Many major companies are continuing the downward trend of taking their customers for granted, and the overall relationship between company and customer is getting worse, according to the 2004 annual survey and 'Customer Experience Management' (CEM) report from Strativity Group Inc., conducted in cooperation with CustomerSat Inc.
In the survey, more than half (59%) of senior executives claimed they do not deserve the loyalty of their customers (up from 45% in 2003), while 83% say they do not know their average annual customer value. Worryingly, 65% agreed that their executives do not meet frequently with customers (up from 54% in 2003). And, highlighting a serious disconnect between high-level executive strategies and employees' actual ability to execute them, only 31% of respondents said that they have the tools and authority to actually serve their customers.
According to the 2004 CEM survey, which questioned 212 senior executives worldwide, more than three-quarters (76%) of participants agreed that companies have put customer strategies higher on their agenda then they did 3 years ago.
"These results indicate a major vote of no confidence by executives, an inability to move from intention to execution, and an overall failure to deliver successful customer strategies," warned Lior Arussy, Strativity's founder and author of forthcoming book 'Passionate & Profitable'.
When asked about the economics associated with managing customer relationships, the majority of executives did not have access to basic information: 83% did not know the average annual value of a customer, 89% did not know the cost of a customer complaint, 90% did not know the cost of total resolution, and 62% did not know their annual customer retention rate.
Despite focused attention from academia and the media directed toward the value of existing customers, and the cost of obtaining new customers, companies are still largely ignorant to the costs and revenues associated with customer relationships. In light of the cost-cutting going on at many companies, Arussy concluded that such a lack of understanding is amazing.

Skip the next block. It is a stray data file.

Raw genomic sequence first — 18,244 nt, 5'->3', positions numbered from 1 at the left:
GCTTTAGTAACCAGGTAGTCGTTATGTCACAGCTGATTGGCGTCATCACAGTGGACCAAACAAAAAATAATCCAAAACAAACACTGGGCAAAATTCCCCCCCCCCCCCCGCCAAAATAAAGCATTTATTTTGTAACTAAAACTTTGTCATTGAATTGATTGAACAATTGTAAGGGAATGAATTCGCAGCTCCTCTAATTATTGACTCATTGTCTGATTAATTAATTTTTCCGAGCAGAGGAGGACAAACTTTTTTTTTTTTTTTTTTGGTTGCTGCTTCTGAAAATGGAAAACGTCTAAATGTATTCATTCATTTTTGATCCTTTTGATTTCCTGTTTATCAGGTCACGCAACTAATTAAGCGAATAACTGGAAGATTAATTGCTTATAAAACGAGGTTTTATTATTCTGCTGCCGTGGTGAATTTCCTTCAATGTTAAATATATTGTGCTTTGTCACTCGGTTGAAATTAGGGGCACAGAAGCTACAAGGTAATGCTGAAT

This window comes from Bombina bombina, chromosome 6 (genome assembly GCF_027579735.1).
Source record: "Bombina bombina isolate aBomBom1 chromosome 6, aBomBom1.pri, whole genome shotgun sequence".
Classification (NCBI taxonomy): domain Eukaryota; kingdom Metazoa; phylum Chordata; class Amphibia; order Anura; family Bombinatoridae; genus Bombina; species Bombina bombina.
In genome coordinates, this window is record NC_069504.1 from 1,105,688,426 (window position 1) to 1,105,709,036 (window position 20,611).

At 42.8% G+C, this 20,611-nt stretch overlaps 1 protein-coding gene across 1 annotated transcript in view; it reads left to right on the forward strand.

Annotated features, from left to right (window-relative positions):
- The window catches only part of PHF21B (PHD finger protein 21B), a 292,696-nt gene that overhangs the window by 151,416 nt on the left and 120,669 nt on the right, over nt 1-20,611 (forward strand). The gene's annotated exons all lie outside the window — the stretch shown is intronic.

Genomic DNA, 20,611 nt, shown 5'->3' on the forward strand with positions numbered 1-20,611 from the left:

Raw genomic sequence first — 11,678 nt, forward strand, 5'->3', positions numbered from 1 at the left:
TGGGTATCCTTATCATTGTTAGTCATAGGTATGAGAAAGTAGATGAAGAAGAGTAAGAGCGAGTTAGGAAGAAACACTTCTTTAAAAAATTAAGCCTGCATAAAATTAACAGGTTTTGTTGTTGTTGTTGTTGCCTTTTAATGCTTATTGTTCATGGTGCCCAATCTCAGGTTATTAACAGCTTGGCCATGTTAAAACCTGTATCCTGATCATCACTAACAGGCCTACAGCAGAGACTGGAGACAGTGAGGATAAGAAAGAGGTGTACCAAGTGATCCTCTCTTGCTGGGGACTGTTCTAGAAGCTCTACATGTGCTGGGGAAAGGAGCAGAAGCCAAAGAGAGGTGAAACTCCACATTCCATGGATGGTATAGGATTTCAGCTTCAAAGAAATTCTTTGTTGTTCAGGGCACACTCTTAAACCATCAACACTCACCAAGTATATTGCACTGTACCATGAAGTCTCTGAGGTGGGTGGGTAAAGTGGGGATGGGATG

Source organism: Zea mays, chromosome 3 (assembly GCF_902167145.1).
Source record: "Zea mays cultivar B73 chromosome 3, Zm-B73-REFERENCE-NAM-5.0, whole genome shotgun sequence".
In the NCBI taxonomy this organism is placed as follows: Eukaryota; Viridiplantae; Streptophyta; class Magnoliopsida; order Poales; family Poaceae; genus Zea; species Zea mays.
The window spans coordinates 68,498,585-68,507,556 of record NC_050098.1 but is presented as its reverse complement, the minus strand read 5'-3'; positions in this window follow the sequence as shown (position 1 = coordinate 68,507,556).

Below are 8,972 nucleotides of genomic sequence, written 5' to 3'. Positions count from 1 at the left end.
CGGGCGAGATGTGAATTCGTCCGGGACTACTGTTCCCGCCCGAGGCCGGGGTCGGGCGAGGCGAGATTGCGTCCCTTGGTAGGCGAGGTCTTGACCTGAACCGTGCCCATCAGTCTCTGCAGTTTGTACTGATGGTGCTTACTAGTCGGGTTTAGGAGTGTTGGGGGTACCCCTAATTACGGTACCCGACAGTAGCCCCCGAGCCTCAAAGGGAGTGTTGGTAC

"Companies continue to pay a great deal of lip-service to their customers and customer strategies, yet very few of them can demonstrate long-term success in forming strong, sustainable, and profitable relationships with customers," said Arussy. "Our study demonstrates that, despite the recent pick-up in the economy, many companies have not improved their investment in customer relationships."
One-quarter of the North American executives surveyed said that their company was investing more in people than in technology (down from 38% in 2003). As a predictable result of this decline in human resources investment, executives are reporting diminished commitment on the part of their employees. The focus on technology - rather than people - and a lack of tools and authority have lowered the employee's experience in the workplace, resulting in a laissez-faire attitude.
Employees are normally being asked to do more as time goes on, and to do so with less resources (due to continuing cost-reduction). With the economy doing better in recent years, over-confident company management often see employees as being less significant than before. But, due to their own lack of knowledge regarding the economics of customer relationships, such managers apparently misunderstand the growing role employees play in the total customer experience. A common emphasis on productivity over quality (18.8% agreed that their compensation plans emphasize quality over productivity) has resulted in 42% of executives feeling that their employers do not deserve their own loyalty (up from 27% in 2003).
Despite acknowledging the importance of the customer, many companies' management remains committed in a relatively superficial way, Arussy concluded. Only 44% of the survey participants agreed that their company is truly committed to the customer (down from 58% in 2003), and in Europe that number dropped to 35%.
Other highlights of Strativity's research included that:
- 57% agree that their company does not conduct a true dialogue with its customers (up from 55% in 2003);
- 65% agree that their executives do not meet frequently with customers (up from 54% in 2003);
- 54% agree that the role of the customer is not well defined (down from 60% in 2003);
A final warning
Finally, the survey found that companies have become less selective about which customers they work with, as 45% agreed that their company takes any customer that is willing to pay (up from 42% in 2003). Such a lack of customer selection (or at least the availability of selection criteria) implies acceptance of customers who may prove unprofitable or be a poor fit with the company's value proposition and price point.
If this continues, executives may find themselves dealing with discounting demands, margin erosion, negative word-of-mouth publicity, and higher-than-average service costs, Arussy warned.
The research was conducted via a structured, anonymous on-line survey, and the survey was created and hosted by CustomerSat using its ECEM (Enterprise Customer Experience Management) system. Data analysis was also performed using ECEM. The 212 survey responses were submitted by executives from the USA, Europe, Asia, and Africa, from companies representing a wide range of size.